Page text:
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Irish Women Challenge Ban on Abortion in European Court

By 20 April 2009October 8th, 2018News

The Irish Times 21 April, 2009

Carl O'Brien, Social Affairs Correspondent

THE GOVERNMENT is to launch a robust defence of the State’s ban on abortion before the European Court of Human Rights in the face of a legal challenge by three women who claim the restrictions violate their human rights.

Irish Times screengrabThe Strasbourg-based court is considering the admissibility of a legal challenge by the women, who claim their rights were denied by being forced to terminate their pregnancies outside the State.

The women say the restrictive nature of Irish law on abortion jeopardised their health and wellbeing.

The identities of the three – known as A, B and C – will remain confidential as the case proceeds through the court.

While it has been known for some time that the case is pending, papers lodged with the court show in detail for the first time how the Government will contest the case.

The main plank of its defence rests on its contention that domestic legal remedies have not been exhausted by the women.

It also robustly challenges suggestions by the women that there is a lack of post-abortion care or counselling in Ireland.

It also insists the European Convention on Human Rights does not confer even a limited right to abortion and it would be “inconceivable” that member states would have agreed to this.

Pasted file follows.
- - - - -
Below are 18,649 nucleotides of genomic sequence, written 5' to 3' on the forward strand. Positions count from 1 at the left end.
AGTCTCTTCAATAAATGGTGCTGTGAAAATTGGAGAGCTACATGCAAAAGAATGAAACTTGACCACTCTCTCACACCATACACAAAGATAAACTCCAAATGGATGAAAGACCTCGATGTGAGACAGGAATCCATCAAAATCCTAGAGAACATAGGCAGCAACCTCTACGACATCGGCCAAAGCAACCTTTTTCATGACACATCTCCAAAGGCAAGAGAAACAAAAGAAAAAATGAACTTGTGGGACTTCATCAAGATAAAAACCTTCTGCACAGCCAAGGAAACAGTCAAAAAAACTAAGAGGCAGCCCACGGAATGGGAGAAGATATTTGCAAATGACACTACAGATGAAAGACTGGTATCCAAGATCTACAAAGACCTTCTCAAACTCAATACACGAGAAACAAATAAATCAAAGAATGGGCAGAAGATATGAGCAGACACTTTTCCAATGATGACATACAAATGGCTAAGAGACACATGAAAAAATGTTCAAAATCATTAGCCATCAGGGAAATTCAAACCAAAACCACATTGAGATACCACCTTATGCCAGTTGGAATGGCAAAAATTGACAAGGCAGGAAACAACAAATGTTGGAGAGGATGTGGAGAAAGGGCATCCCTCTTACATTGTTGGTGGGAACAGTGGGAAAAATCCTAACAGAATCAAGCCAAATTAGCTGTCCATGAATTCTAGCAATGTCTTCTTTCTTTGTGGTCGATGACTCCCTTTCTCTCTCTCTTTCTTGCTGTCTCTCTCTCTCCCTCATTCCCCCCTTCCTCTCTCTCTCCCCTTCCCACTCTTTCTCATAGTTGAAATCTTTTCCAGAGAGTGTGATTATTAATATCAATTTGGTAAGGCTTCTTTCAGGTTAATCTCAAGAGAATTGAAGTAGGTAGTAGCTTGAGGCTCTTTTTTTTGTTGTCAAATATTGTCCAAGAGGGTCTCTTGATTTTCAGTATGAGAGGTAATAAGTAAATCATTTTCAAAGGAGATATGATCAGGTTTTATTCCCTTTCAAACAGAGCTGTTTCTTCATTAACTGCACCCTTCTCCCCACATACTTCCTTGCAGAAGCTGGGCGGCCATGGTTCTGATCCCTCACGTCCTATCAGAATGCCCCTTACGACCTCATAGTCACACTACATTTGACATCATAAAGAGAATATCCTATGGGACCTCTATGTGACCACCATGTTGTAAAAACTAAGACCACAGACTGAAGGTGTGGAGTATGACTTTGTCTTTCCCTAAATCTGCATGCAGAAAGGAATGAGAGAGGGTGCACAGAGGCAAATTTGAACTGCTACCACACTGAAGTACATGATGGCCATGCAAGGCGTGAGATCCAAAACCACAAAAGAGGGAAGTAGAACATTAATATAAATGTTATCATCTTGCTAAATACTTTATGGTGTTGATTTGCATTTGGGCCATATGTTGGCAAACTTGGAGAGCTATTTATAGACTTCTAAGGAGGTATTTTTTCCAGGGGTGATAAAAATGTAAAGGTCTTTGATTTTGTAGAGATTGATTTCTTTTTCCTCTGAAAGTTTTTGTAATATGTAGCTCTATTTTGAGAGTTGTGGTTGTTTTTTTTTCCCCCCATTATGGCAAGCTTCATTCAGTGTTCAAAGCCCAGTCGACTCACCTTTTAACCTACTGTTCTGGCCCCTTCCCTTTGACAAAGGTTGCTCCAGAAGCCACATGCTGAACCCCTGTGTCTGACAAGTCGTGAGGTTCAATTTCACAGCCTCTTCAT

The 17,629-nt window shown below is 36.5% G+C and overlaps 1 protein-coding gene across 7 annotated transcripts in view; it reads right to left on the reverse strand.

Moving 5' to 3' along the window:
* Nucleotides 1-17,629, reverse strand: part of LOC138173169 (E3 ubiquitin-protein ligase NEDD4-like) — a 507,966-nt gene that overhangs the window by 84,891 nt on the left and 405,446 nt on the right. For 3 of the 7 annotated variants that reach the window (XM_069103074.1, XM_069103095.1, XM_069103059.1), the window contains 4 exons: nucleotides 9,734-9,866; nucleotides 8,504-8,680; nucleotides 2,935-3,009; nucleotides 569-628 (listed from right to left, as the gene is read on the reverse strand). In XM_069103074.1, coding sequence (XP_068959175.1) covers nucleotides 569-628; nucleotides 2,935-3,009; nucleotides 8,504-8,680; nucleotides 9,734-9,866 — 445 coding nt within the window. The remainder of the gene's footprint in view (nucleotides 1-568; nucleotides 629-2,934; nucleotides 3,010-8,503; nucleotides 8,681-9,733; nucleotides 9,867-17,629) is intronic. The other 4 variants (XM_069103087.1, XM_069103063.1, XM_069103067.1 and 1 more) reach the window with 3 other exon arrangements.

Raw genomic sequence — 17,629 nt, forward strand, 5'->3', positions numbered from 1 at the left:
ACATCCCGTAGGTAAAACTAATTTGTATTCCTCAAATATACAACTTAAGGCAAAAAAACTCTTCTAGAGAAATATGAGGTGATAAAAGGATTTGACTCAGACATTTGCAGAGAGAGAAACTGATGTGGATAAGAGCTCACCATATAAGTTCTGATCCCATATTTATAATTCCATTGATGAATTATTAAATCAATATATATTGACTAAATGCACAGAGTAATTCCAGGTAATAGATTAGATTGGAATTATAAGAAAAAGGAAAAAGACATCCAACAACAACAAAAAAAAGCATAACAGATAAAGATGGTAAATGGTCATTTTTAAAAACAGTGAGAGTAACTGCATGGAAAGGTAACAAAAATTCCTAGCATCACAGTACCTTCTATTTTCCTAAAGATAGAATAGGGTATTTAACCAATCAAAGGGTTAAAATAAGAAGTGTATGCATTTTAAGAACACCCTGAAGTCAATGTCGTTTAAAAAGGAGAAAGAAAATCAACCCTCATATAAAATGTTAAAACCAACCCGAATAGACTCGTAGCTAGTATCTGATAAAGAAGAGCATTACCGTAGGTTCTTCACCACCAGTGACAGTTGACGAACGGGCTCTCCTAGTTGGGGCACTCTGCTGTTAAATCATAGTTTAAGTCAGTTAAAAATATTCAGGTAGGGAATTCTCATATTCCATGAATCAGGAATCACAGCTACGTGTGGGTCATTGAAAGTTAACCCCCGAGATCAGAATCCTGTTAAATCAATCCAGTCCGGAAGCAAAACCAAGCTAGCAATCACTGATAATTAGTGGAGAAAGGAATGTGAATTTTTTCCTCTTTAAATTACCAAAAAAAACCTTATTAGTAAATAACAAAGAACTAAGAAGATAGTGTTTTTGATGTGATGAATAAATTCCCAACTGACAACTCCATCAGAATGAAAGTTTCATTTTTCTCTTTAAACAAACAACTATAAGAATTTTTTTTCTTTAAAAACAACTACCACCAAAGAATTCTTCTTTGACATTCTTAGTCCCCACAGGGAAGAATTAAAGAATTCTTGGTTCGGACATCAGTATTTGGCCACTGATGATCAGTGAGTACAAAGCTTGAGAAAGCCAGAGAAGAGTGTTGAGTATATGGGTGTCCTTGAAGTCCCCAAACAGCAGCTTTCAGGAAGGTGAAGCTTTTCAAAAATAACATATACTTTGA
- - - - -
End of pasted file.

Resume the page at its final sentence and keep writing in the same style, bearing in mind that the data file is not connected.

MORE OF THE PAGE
The women at the centre of the legal challenge include a woman who ran the risk of an ectopic pregnancy, where the foetus develops outside the womb; a woman who received chemotherapy for cancer; and a woman whose children were placed in care as she was unable to cope.

The court, which is separate from the EU, adjudicates on human rights issues among all 47 member states of the Council of Europe.

Any decision of the court is binding on the member states and must be complied with, except if it consists of an advisory opinion.

The women’s complaints centre on four alleged violations of articles in the European Convention on Human Rights, including protection from “inhuman or degrading treatment” and freedom from discrimination.

The women at the centre of the case – who are represented by the Irish Family Planning Association – say the lack of any effective remedy at home means they have satisfied the requirement to exhaust domestic legal remedies.

In addition, they say that taking a case would have been costly, futile and could have forced them to relinquish their anonymity.

While the case has passed the first stage of the hearing process, a formal hearing on the admissibility and merits of the case is expected shortly.

The case will be watched closely by observers given a ruling by the same court in recent years which resulted in Poland being instructed to guarantee access to legal abortions.